The world feels beset on all sides. An oil spill is reaching crisis stage in the Gulf of Mexico. Polar ice is melting, driven by global climate change. European credit markets seem to melt down further daily.
Nowhere feels safe.
So rather than hiding under the bed covers and waiting for the trauma to end, consider using these fraught times as an opportunity to invest in some risky places. There are Russian companies that stand to benefit from all of these scary situations.
The least-regarded of the BRIC quad of emerging markets (also including Brazil, India and China), Russian investments might not feel like a comfortable place to put your money, but then again, does anywhere?
“Russia simply continues to be a precarious place, both economically and politically,” Morningstar Inc. analyst Ryan Leggio wrote in a note analyzing mutual fund ING Russian on March 22.
But ING Russia has returned an annualized 21.5 percent for the past 10 years, according to Gregg Wolper, a Morningstar senior mutual fund analyst in a June 1 article. (If you invest in ING, hold on! In two of those ten years the fund has plunged more than 70 percent.)
If you are going to be afraid either way, see whether any of these investments help you at least have a chance to profit from that fear.
Global warming: Shipping and agriculture
JSC Primorsk Shipping Corp., Russia’s biggest petroleum shipper, transports oil through the Baltic Sea and Russia’s Arctic region, specializing in transport over ice-covered and rough seas, according to the company.
Murmansk Shipping Company JSC – is a bulk carrier specializing in Arctic and North Sea routes. Analysts with Finam Investment Company, Russia’s largest brokerage, expect Mirmansk to benefit from rebounding shipping contracts with an impending Russian economic recovery. Finam also expects Mirmansk to benefit from relationships the company has with northern Russian mining interests as mining activity in the country’s far north picks up, according to a February research note.
OAO Uralkali, Russia’s largest manufacturer of potassium fertilizer, stands to gain from higher prices on increasing global demand for fertilizer, at the same time that the company could benefit from a rumored takeover, wrote Constantin Yuminov, a chemical company analyst for Rye, Man & Gore Securities, in a research note this week.
Black Earth Farming LTD, with market capitalization over $1 billion, buys and develops agricultural assets, a.k.a farms. Based in Jersey, United Kingdom, the company is named for a fertile region in western Russia where the company operates farms. Russia’s agricultural sector fell apart with the fall of communism but is finding its feet again with the help of government subsidies, tax breaks and foreign investment. Black Earth Farming has announced its intention to expand by continuing to buy up land.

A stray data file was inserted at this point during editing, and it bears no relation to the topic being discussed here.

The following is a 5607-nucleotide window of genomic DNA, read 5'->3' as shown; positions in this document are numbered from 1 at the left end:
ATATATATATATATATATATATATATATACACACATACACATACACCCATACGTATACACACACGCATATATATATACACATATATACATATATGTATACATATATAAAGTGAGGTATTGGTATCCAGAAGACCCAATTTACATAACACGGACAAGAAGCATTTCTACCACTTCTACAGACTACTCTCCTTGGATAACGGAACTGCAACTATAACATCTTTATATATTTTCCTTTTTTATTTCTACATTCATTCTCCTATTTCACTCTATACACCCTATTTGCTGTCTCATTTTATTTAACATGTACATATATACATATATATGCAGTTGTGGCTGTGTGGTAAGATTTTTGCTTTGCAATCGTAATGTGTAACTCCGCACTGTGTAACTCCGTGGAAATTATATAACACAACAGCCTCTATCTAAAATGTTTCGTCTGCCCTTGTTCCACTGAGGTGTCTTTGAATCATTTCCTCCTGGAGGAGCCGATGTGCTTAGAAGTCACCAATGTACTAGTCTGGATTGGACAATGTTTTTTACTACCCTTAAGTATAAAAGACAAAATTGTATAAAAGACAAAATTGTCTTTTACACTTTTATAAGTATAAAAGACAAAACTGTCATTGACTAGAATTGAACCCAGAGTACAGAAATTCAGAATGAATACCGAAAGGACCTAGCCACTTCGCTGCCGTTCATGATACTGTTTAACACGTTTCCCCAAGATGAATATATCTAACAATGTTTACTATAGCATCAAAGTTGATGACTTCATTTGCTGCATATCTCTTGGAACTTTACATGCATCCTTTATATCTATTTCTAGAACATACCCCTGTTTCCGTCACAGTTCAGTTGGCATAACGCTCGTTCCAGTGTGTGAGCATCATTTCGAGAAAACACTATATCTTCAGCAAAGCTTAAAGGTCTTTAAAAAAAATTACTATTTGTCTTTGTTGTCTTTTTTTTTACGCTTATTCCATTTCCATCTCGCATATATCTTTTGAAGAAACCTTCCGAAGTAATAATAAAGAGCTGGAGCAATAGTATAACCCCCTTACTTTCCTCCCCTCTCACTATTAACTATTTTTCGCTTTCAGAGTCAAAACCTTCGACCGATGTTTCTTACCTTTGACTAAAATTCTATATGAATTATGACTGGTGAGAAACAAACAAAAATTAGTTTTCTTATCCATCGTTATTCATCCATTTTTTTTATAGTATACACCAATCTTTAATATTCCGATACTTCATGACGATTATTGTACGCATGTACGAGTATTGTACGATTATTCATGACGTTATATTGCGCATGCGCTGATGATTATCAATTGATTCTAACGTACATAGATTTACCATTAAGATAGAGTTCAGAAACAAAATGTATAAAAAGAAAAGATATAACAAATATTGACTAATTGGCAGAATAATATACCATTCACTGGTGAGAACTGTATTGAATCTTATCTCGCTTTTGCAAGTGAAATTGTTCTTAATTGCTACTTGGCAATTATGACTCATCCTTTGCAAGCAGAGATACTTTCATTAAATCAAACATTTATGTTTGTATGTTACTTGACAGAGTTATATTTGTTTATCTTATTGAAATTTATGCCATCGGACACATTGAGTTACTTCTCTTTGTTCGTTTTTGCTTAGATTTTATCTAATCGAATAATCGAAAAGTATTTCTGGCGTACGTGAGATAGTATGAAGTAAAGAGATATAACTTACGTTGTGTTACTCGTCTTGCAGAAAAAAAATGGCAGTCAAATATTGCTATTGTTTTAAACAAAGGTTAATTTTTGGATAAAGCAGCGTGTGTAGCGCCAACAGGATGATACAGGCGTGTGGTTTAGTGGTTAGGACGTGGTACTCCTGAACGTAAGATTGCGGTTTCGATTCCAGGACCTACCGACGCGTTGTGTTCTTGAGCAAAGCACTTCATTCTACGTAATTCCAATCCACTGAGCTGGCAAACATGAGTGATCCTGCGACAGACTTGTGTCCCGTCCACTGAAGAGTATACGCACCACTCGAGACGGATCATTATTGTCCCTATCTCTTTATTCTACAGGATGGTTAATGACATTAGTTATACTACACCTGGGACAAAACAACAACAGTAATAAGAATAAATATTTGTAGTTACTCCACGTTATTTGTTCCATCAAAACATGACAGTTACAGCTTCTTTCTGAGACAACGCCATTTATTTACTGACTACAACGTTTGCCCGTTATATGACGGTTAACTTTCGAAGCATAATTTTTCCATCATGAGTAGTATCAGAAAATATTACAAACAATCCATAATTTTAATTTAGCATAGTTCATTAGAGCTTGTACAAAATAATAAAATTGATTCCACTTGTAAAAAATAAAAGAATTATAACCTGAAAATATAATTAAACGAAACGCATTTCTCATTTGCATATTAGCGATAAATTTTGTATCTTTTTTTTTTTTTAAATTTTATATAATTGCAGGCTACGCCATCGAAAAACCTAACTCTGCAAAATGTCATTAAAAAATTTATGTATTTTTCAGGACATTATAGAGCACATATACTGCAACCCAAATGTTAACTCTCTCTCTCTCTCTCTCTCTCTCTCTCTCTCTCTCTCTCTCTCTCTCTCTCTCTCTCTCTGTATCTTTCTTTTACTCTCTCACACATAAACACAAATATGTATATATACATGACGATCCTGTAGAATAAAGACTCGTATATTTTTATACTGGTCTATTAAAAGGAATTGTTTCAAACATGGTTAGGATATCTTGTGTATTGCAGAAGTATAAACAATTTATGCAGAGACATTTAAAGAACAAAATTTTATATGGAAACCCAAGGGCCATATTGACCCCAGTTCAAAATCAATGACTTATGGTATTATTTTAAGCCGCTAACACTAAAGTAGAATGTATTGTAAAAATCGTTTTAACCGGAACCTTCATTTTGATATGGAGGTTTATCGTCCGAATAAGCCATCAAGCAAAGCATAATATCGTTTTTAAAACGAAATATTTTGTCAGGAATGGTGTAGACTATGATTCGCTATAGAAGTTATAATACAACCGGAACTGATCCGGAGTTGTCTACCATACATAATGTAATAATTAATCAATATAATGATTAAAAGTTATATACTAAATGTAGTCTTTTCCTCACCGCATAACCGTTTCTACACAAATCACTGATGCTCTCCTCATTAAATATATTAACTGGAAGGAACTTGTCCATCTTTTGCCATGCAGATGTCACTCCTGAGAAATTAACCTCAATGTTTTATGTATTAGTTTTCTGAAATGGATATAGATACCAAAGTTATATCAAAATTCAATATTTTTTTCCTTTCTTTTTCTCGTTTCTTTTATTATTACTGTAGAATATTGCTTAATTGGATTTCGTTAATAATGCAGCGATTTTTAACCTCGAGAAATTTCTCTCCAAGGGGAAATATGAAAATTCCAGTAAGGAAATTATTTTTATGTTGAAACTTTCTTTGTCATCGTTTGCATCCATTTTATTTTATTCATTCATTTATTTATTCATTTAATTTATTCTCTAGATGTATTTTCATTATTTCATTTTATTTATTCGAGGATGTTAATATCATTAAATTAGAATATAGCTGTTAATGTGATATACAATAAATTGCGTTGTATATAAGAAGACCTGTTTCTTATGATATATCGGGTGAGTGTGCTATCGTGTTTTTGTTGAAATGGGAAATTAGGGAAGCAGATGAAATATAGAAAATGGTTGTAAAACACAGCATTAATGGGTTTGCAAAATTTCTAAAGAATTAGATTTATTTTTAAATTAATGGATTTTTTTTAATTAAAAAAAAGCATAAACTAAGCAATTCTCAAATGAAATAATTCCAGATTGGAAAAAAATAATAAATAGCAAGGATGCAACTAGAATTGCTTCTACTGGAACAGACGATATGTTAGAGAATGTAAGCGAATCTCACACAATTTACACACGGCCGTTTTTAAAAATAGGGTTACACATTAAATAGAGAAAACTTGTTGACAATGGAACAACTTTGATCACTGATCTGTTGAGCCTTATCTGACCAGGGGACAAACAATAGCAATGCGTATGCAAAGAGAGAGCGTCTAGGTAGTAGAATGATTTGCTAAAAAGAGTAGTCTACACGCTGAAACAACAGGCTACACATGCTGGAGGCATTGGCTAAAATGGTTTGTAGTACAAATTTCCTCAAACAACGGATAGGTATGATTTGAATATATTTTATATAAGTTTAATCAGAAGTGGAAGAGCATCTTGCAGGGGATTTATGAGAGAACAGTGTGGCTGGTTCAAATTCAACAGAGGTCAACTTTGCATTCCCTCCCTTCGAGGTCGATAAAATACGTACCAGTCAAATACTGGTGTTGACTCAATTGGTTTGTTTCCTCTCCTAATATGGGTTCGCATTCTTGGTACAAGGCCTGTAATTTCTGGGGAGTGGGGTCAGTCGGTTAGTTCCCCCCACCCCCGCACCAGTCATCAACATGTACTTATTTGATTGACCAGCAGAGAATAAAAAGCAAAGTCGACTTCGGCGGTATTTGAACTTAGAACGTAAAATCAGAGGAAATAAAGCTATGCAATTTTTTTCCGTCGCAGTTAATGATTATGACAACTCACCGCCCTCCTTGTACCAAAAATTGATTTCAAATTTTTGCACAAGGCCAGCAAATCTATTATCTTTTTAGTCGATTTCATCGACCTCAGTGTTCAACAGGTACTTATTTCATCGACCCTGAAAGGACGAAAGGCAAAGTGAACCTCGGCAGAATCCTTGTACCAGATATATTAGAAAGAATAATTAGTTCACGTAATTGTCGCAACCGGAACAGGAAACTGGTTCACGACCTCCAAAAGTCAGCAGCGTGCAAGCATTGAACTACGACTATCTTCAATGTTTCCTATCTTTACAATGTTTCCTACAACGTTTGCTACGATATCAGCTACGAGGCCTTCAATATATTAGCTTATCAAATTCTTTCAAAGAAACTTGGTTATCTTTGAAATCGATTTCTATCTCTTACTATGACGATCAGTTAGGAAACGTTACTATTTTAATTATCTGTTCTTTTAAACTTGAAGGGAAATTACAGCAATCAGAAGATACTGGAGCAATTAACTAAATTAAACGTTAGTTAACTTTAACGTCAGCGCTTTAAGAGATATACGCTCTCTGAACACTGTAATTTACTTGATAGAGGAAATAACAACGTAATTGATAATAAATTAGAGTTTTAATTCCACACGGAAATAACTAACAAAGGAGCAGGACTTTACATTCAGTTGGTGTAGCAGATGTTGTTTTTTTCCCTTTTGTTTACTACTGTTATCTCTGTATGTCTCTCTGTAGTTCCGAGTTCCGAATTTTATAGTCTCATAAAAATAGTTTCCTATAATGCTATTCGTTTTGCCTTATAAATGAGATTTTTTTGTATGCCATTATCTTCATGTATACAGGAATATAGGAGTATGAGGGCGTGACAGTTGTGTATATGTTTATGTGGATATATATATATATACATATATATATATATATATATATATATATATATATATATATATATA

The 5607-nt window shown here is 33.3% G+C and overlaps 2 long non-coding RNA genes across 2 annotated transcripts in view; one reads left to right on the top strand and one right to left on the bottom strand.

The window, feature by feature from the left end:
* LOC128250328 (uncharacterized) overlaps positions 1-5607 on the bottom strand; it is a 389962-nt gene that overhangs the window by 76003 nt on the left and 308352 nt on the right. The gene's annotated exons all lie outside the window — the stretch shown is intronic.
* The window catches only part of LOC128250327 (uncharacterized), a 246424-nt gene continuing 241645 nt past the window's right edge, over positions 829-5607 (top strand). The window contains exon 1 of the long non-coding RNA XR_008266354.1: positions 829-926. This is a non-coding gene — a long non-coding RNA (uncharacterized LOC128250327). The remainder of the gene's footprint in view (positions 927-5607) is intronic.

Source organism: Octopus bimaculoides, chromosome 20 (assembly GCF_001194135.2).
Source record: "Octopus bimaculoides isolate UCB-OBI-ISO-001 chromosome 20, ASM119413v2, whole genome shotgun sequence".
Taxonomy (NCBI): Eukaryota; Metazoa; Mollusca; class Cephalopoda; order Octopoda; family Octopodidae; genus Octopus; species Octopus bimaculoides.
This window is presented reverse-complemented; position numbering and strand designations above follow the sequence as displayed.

William R. Cline, a senior fellow at the Peterson Institute for International Economics estimates in a 2007 study that countries closest to the equator will suffer the most from heating associated with global climate change. This could lead to increased global demand for Russian crops. By some models, Russian agriculture won’t be harmed at all by climate change. Even models that do predict harm put Russia among the countries least harmed by a warmer planet.
Oil supply fears:
Peak oil is bullish for oil and gas investors. Rising petroleum prices that threaten household fuel budgets serve mainly to boost investment accounts. So Russian oil and gas companies, which account for the country’s largest share of export earnings, stand to benefit from protracted supply disruptions elsewhere.
OAO Gasprom, the world’s largest gas producer, has strong government support and the outlook for rising gas prices on growing demand for the foreseeable future lead Rye, Man & Gor Securities to recommend buying shares.
OAO Lukoil, the country’s second-largest oil producer was the top pick of Sergei Perminov, an analyst for Rye, Man & Gor Securities for its strong petroleum exports, strong corporate governance and low debt, according to a research note. The company could gain from increased production from the Korchagin oil field and the potential for an export tax break, according to RMG.